Balm of Gilead is indeed a much storied and fabled medicinal substance; because it was so precious and costly, it was also a great cash crop for those living in Middle Eastern nations in which it could be cultivated. Balm of Gilead was, according to the Old Testament, one of the gifts that the Queen of Sheba brought to give to King Solomon. And so, Balm of Gilead is also indigenous to the Arabian peninsula and to Yemen, where it is known as the Mecca Balsam. It was also cultivated in Egypt, up until the Middle Ages, especially in the town of Ain Shams. The great Roman general Pompey paraded the Balsam tree through the streets of Rome as spoils of war after his conquest of Judea, and when Vespasian invaded the Holy Land, two battles took place at the Balsam groves of Jericho, with the last one being to prevent the desperate Jews from destroying the precious trees. After the Roman destruction of Judea, groves of Balsam trees provided a rich source of revenue for the Romans.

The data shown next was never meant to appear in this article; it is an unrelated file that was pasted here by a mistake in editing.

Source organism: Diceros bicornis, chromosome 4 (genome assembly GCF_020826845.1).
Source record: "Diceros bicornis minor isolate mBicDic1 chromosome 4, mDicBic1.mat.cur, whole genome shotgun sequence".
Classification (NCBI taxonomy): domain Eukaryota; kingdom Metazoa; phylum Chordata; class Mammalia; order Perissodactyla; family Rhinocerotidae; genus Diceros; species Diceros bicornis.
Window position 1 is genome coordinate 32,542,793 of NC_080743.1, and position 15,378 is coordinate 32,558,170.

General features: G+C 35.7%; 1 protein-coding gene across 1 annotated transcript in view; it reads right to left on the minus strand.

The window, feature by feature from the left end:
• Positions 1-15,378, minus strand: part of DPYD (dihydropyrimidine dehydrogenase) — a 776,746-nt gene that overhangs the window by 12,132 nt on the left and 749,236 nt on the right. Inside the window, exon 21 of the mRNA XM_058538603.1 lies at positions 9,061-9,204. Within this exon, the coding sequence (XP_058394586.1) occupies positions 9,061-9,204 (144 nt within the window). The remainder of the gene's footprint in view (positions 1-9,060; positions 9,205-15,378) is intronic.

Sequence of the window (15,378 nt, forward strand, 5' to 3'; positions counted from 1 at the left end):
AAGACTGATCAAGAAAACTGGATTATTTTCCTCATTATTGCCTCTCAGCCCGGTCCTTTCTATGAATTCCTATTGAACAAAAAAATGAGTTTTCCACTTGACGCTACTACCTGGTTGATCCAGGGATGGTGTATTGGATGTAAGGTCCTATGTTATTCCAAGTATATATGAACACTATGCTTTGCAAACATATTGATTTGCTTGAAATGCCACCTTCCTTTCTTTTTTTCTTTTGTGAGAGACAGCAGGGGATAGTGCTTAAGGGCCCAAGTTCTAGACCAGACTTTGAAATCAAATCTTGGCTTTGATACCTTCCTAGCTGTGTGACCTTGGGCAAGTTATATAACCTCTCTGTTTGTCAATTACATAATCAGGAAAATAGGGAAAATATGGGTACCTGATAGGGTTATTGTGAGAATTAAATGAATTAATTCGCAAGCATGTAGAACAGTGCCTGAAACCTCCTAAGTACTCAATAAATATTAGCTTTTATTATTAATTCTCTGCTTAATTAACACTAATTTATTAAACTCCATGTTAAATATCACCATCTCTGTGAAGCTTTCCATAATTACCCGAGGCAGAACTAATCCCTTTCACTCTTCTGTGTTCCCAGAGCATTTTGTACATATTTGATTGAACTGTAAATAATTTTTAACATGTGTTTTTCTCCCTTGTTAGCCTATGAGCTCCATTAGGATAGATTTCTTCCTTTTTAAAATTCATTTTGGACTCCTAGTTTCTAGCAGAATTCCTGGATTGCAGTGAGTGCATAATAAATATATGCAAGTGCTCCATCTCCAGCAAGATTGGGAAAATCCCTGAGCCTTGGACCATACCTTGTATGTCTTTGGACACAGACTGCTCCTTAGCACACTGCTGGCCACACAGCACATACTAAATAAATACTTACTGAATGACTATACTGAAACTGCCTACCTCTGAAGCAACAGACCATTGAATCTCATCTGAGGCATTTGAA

Related Species: With Balm of Gilead being such a famed and fabled plant, and so rich in biblical legend and lore, it is no wonder that early American settlers and frontier herbalists applied the name to a very resinous and aromatic healing herb that was used by the American Indians. And so it was that an indigenous American species of Poplar tree, Populus candicans, also known botanically as Populus balsamifera, or the Balsam-bearing Poplar, became known colloquially as Balm of Gilead. The medicinal part of the tree was the resinous buds, which appeared in the early spring before the leaves burst forth. In the American Southwest, the resinous buds of another species of Poplar, the Cottonwood tree (Populus fremontii), were also used in a similar fashion, being chewed to relieve colds and coughs, as well as phlegm congestion in the head, nose and chest. Because these various species of Poplar trees are all members of the Salicaceae or Willow family, they are also rich in natural salicylates, or aspirin-like compounds, which have analgesic and anti-inflammatory effects, in addition to the balsamic and decongestant properties of their aromatic constituents. In Europe, the resinous buds of the Black Poplar (Populus nigra) are used medicinally for the same purpose.